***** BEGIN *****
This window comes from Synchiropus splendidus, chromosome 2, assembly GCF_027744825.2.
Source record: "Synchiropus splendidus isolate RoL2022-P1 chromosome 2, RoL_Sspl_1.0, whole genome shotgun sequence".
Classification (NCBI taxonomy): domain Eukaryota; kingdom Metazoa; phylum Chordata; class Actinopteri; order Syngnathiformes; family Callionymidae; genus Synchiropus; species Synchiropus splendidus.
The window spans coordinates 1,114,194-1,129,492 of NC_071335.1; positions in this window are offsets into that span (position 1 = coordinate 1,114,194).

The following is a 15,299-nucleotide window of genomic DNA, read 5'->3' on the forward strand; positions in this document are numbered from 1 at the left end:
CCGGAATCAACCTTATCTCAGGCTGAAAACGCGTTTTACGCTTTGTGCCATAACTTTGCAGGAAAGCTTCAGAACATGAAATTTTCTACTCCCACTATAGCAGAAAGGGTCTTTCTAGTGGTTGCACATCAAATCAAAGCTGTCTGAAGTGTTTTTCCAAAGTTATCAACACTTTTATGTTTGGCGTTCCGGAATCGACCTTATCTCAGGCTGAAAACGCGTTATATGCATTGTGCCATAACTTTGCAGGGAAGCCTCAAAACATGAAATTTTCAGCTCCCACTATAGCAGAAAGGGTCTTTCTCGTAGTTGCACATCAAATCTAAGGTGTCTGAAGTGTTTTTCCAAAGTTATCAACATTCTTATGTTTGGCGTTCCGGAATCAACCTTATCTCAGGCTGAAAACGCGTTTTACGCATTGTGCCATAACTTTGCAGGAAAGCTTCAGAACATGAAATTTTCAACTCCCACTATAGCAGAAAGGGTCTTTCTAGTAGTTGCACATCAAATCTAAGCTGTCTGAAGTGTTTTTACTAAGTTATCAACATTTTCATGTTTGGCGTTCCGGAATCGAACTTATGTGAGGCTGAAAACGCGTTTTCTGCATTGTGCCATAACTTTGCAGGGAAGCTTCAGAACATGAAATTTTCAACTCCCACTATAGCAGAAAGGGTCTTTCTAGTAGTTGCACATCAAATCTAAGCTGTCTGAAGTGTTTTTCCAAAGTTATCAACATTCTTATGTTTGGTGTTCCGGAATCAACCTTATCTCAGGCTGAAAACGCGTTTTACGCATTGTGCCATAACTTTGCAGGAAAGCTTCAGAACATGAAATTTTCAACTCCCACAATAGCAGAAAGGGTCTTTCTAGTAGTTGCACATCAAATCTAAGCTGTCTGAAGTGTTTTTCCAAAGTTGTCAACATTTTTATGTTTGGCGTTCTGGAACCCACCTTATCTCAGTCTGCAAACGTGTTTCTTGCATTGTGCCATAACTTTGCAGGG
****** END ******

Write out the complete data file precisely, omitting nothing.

This window comes from Synchiropus splendidus, chromosome 2, assembly GCF_027744825.2.
Source record: "Synchiropus splendidus isolate RoL2022-P1 chromosome 2, RoL_Sspl_1.0, whole genome shotgun sequence".
Classification (NCBI taxonomy): domain Eukaryota; kingdom Metazoa; phylum Chordata; class Actinopteri; order Syngnathiformes; family Callionymidae; genus Synchiropus; species Synchiropus splendidus.
The window spans coordinates 1,114,194-1,129,492 of NC_071335.1; positions in this window are offsets into that span (position 1 = coordinate 1,114,194).

The following is a 15,299-nucleotide window of genomic DNA, read 5'->3' on the forward strand; positions in this document are numbered from 1 at the left end:
CCGGAATCAACCTTATCTCAGGCTGAAAACGCGTTTTACGCTTTGTGCCATAACTTTGCAGGAAAGCTTCAGAACATGAAATTTTCTACTCCCACTATAGCAGAAAGGGTCTTTCTAGTGGTTGCACATCAAATCAAAGCTGTCTGAAGTGTTTTTCCAAAGTTATCAACACTTTTATGTTTGGCGTTCCGGAATCGACCTTATCTCAGGCTGAAAACGCGTTATATGCATTGTGCCATAACTTTGCAGGGAAGCCTCAAAACATGAAATTTTCAGCTCCCACTATAGCAGAAAGGGTCTTTCTCGTAGTTGCACATCAAATCTAAGGTGTCTGAAGTGTTTTTCCAAAGTTATCAACATTCTTATGTTTGGCGTTCCGGAATCAACCTTATCTCAGGCTGAAAACGCGTTTTACGCATTGTGCCATAACTTTGCAGGAAAGCTTCAGAACATGAAATTTTCAACTCCCACTATAGCAGAAAGGGTCTTTCTAGTAGTTGCACATCAAATCTAAGCTGTCTGAAGTGTTTTTACTAAGTTATCAACATTTTCATGTTTGGCGTTCCGGAATCGAACTTATGTGAGGCTGAAAACGCGTTTTCTGCATTGTGCCATAACTTTGCAGGGAAGCTTCAGAACATGAAATTTTCAACTCCCACTATAGCAGAAAGGGTCTTTCTAGTAGTTGCACATCAAATCTAAGCTGTCTGAAGTGTTTTTCCAAAGTTATCAACATTCTTATGTTTGGTGTTCCGGAATCAACCTTATCTCAGGCTGAAAACGCGTTTTACGCATTGTGCCATAACTTTGCAGGAAAGCTTCAGAACATGAAATTTTCAACTCCCACAATAGCAGAAAGGGTCTTTCTAGTAGTTGCACATCAAATCTAAGCTGTCTGAAGTGTTTTTCCAAAGTTGTCAACATTTTTATGTTTGGCGTTCTGGAACCCACCTTATCTCAGTCTGCAAACGTGTTTCTTGCATTGTGCCATAACTTTGCAGGG